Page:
Maybe we’ve decided against watching that popular new TV show that would eat up the writing time we’ve so carefully carved out of our schedule. Or maybe we’ve decided against taking a family vacation that would steal our “publishing dream” savings.
Life is choices. And many times those choices bring us stress.
Should we do A or B? Which will make us happier? More fulfilled? Bring us closer to our goals?
I don’t know about you, but my birth certificate didn’t come with a crystal ball to see the future. So the uncertainties of which path to take add another layer of self-doubt. Sometimes we fear making the “wrong” decision so much that we do nothing.
How Can We Reclaim the Dream?
Maybe one way we can bring the dream back is to tie in more of our passions with our writing. If we discover our non-writing passions, we might be able to combine what brings us joy with writing and create a stronger, more meaningful dream.
Try answering these questions by thinking not only of your memories but also of your daydreams:
- What do we love to do in addition to writing?
Hobbies, family time, sports, travel, other dream careers, etc.
- What things do we love to create?
Arts/crafts, inventions, home and garden plans, etc.
- How do we most enjoy time with other people?
Teaching, listening, laughing, confiding, exploring, etc.
- When have we enjoyed solving problems?
Logical or human nature problems, our own problems or those of others, fixing things or filling a need, etc.
- Where do we like to spend our time?
Big events, small towns, cultural locations, deep in nature, etc.
- Why do those things appeal to us?
What is it about them that makes us happy? Is it the activity/place itself or the meaning behind the activity, etc.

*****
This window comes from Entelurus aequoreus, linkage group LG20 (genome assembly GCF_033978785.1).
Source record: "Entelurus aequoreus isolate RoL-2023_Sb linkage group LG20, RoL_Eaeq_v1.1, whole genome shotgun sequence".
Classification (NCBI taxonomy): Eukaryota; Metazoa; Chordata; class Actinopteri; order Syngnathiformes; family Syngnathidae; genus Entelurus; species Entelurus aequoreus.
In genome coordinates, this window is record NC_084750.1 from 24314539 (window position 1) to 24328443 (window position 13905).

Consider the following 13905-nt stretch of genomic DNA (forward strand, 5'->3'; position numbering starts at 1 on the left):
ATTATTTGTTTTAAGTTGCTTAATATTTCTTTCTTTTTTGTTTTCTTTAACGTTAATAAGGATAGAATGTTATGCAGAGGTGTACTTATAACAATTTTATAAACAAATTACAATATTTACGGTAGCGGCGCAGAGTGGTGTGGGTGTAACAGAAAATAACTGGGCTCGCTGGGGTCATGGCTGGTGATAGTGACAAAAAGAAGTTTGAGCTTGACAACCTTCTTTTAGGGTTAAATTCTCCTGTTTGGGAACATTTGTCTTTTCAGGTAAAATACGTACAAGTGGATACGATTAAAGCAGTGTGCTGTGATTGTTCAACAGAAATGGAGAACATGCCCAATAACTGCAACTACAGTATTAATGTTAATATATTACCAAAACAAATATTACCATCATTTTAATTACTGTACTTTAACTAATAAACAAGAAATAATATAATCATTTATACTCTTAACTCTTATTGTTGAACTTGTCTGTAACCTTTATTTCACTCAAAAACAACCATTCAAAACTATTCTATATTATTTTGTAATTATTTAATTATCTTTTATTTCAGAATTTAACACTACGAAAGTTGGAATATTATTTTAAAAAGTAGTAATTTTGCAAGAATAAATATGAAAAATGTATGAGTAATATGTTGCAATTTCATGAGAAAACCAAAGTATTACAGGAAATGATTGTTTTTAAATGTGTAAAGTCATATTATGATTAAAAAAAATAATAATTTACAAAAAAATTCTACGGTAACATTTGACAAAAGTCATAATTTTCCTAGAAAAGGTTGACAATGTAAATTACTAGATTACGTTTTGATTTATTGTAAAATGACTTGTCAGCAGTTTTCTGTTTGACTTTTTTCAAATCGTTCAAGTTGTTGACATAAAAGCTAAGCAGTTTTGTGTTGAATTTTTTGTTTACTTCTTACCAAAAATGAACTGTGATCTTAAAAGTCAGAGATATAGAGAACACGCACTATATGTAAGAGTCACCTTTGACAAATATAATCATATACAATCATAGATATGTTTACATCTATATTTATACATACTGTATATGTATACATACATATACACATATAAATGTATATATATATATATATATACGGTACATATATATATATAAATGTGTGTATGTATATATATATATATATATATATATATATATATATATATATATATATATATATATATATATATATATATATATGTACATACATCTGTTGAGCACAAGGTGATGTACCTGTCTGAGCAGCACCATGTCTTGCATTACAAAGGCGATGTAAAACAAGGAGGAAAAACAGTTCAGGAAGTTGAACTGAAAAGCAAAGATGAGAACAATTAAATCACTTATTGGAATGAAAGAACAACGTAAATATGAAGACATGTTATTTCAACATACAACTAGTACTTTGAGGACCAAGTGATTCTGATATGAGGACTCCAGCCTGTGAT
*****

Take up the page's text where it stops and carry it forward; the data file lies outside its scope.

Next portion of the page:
Some authors write novels about knitting clubs or always include their favorite dog breed in their stories. Other authors set all their books in a special location.
When I was a child, I loved creating places and imagining the people who would live there, from my LEGO spaceships to my pencil-and-paper castle floor plans. That childhood passion fits my genre. Paranormal romance and urban fantasy allow me to write and bring in the other creative aspects of my personality.
Any answers that stand out to us might indicate that our passions lie along that path as well. Maybe the answers will help us find a genre that’s a better fit. Or if we incorporate that aspect in our writing, maybe our writing will feel more connected to our dreams.
At the very least, our answers might help us figure out our priorities. I know writers who dream of being a bestselling author simply because that’s what every other writer’s dream is. Yet talking to them reveals that they actually prioritize other passions above the sacrifices it would take to achieve that goal.
Questions like the above can help us find those mismatches between what we think we want and what we really want. And with each step we come closer to the priorities of our heart, the better the chances that we will feel like we’re living our dream—and yes, that everything is awesome. *smile*
Do you feel like you’re living out your dreams? Do you know your passions? How does writing compare to your other passions? Have you already combined those passions into writing, and if not, can you think of ways to combine them? Have you had that LEGO movie song stuck in your head like I have?Pin It